Australian Innovation Research Centre

Business Sector Innovation

Innovation research and measurement is not new, with surveys conducted in several countries on an experimental basis since the 1980s, and in a more systematic way since the 1990s in over 60 developed and developing countries, including Australia and New Zealand. The AIRC has taken an innovative approach to measuring innovation. Rather than taking a sample of firms in a limited number of sectors, the AIRC conducts censuses instead. This means that all private sector firms located in a discrete area – in this case, the state of Tasmania – with five or more employees, in all sectors, are surveyed.

Professor Anthony Arundel (head of the AIRC innovation measurement team) says that, “We often tend to default to the manufacturing sector when talking about innovation, but innovation occurs in all sectors of an economy. By looking at data for specific sectors we can identify where the capabilities to innovate are found and what are the weaknesses and problems faced by firms in a sector. Innovation is affected by a large number of factors, including intellectual property rights, collaboration, networks between companies and knowledge pathways and consequently careful analysis is required to identify the innovative characteristics of a sector.”

The Tasmanian Innovation Census (TIC) has been conducted twice, first in 2007 and again in 2010 (see project details). Each TIC asked similar questions to those used in the world’s largest innovation survey covering all 27 European member states. This permits some comparisons between the results for Tasmania and the results for European countries. In addition, the TIC included unique questions of relevance to the Tasmanian economy.

The TIC also included the agriculture, forestry, mining and fishing industries. These industries are very important to the Tasmanian economy, though are often excluded in other innovation surveys, along with many service sectors. Another member of the innovation research team, Kieran O'Brien, says, “Currently, there is a paucity of available data at an industry level. The census helps to fill those gaps, as well as provide useful information to policy makers who want real data they can understand. This can also include more in-depth analysis using econometrics.”

Each TIC collected an important piece of qualitative information that provided unique insights into how managers perceive innovation. At the end of each interview, participants were asked to describe, in their own words and without any guidelines or constraints, what they considered to be their ‘most important innovation.’ This information was invaluable for identifying the types of innovations that are of greatest value to firms. In many cases, these consist of inexpensive changes to organisational methods or internet capabilities.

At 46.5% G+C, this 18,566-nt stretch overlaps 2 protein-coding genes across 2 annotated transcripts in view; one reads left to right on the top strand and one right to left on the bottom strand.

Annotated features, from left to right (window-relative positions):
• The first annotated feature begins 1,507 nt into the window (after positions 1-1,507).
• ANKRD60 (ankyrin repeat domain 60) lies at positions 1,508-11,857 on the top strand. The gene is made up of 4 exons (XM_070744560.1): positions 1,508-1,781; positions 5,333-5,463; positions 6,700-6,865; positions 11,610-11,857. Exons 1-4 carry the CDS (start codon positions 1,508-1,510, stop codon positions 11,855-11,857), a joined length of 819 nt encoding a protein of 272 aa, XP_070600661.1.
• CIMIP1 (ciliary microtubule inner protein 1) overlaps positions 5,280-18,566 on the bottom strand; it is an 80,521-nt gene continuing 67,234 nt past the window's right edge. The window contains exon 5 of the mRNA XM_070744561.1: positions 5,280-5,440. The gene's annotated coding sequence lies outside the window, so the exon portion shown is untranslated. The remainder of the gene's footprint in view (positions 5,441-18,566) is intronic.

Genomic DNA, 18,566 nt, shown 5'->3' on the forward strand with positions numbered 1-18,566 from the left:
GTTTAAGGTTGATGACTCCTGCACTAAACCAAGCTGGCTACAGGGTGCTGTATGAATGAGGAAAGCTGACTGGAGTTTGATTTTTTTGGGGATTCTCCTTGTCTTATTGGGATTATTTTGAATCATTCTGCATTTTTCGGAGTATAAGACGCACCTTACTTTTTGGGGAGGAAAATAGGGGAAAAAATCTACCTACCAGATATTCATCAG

Innovation is a very broad concept, encompassing everything from R&D projects to technology adoption. “For a firm to be innovative, it doesn’t necessarily mean that the innovation has to be new to the world. It only needs to be new to the company that implements it – it must be different to something that the firm has done before. The Australian economy is an example of this process at a larger scale. Australia only produces two percent of the world’s patents and publishes three percent of the world’s papers. The Australian economy would be in terrible shape if it had to rely only on knowledge produced within Australia. But Australian firms and the Australian public sector have the capability to rapidly adopt and modify to its own needs new technology and ideas produced by the rest of the world. This helps to maintain high levels of productivity and high living standards in Australia. The same process happens for each individual firm – some ideas are developed in-house, while many others are adopted from other firms or sometimes from universities” says Professor Arundel.

While the census data reveals that innovation in Tasmania is largely low key, the public perception that Tasmania is a low innovation economy appears to be ungrounded. Tasmania is far from being a rural backwater – especially in the service sector. “It’s about recognising new ways of doing things,” says Professor Arundel.

The field of innovation research is relatively new and still evolving. The AIRC’s pioneering Innovation Census not only provides an information and analysis resource that is unique in the world, but it will also create a wealth of new opportunities for future innovation research.